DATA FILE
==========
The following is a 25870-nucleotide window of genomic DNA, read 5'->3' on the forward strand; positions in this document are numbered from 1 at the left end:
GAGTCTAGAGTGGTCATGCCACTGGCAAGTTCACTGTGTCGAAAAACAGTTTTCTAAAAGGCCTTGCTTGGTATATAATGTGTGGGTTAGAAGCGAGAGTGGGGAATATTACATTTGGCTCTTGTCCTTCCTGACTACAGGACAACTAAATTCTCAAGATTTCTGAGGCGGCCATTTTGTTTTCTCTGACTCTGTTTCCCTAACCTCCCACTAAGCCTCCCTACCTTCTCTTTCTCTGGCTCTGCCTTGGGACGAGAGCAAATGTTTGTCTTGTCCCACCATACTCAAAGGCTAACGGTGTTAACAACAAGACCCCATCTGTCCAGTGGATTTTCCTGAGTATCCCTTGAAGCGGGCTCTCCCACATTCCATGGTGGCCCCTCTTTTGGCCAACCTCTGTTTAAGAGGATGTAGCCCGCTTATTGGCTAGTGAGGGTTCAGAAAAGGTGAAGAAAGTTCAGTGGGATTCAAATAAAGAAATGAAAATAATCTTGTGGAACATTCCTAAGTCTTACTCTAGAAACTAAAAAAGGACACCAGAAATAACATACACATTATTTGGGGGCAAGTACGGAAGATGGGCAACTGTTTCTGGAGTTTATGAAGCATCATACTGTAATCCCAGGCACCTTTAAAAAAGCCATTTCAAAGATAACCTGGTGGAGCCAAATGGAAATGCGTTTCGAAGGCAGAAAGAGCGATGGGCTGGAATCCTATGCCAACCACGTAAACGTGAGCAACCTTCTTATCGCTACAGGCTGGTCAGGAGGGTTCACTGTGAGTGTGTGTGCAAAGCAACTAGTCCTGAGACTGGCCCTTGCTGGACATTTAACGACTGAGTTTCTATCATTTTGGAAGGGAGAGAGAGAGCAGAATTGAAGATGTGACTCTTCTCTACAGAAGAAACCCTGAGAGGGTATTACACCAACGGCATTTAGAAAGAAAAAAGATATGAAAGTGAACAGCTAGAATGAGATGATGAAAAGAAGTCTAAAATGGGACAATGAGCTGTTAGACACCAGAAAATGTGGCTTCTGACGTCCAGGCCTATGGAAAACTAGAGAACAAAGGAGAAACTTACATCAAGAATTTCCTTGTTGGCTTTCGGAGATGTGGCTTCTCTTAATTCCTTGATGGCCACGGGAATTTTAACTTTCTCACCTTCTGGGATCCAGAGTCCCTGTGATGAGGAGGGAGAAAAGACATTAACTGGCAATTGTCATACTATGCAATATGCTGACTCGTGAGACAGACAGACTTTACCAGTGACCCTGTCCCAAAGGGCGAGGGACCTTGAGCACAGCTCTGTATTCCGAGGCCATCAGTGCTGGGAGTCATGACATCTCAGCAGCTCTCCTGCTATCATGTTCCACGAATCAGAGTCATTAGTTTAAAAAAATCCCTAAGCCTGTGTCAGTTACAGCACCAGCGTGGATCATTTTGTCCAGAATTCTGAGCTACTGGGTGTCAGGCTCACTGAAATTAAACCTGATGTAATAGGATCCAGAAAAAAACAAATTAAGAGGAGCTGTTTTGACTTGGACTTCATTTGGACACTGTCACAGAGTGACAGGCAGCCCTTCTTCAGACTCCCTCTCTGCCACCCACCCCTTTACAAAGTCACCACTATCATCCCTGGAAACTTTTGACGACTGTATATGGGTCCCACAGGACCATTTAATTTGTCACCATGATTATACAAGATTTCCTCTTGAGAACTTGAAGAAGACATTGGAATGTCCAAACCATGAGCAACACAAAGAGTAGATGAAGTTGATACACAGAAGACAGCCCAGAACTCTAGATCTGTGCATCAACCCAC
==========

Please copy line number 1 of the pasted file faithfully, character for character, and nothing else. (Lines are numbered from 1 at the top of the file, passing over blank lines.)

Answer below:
The following is a 25870-nucleotide window of genomic DNA, read 5'->3' on the forward strand; positions in this document are numbered from 1 at the left end: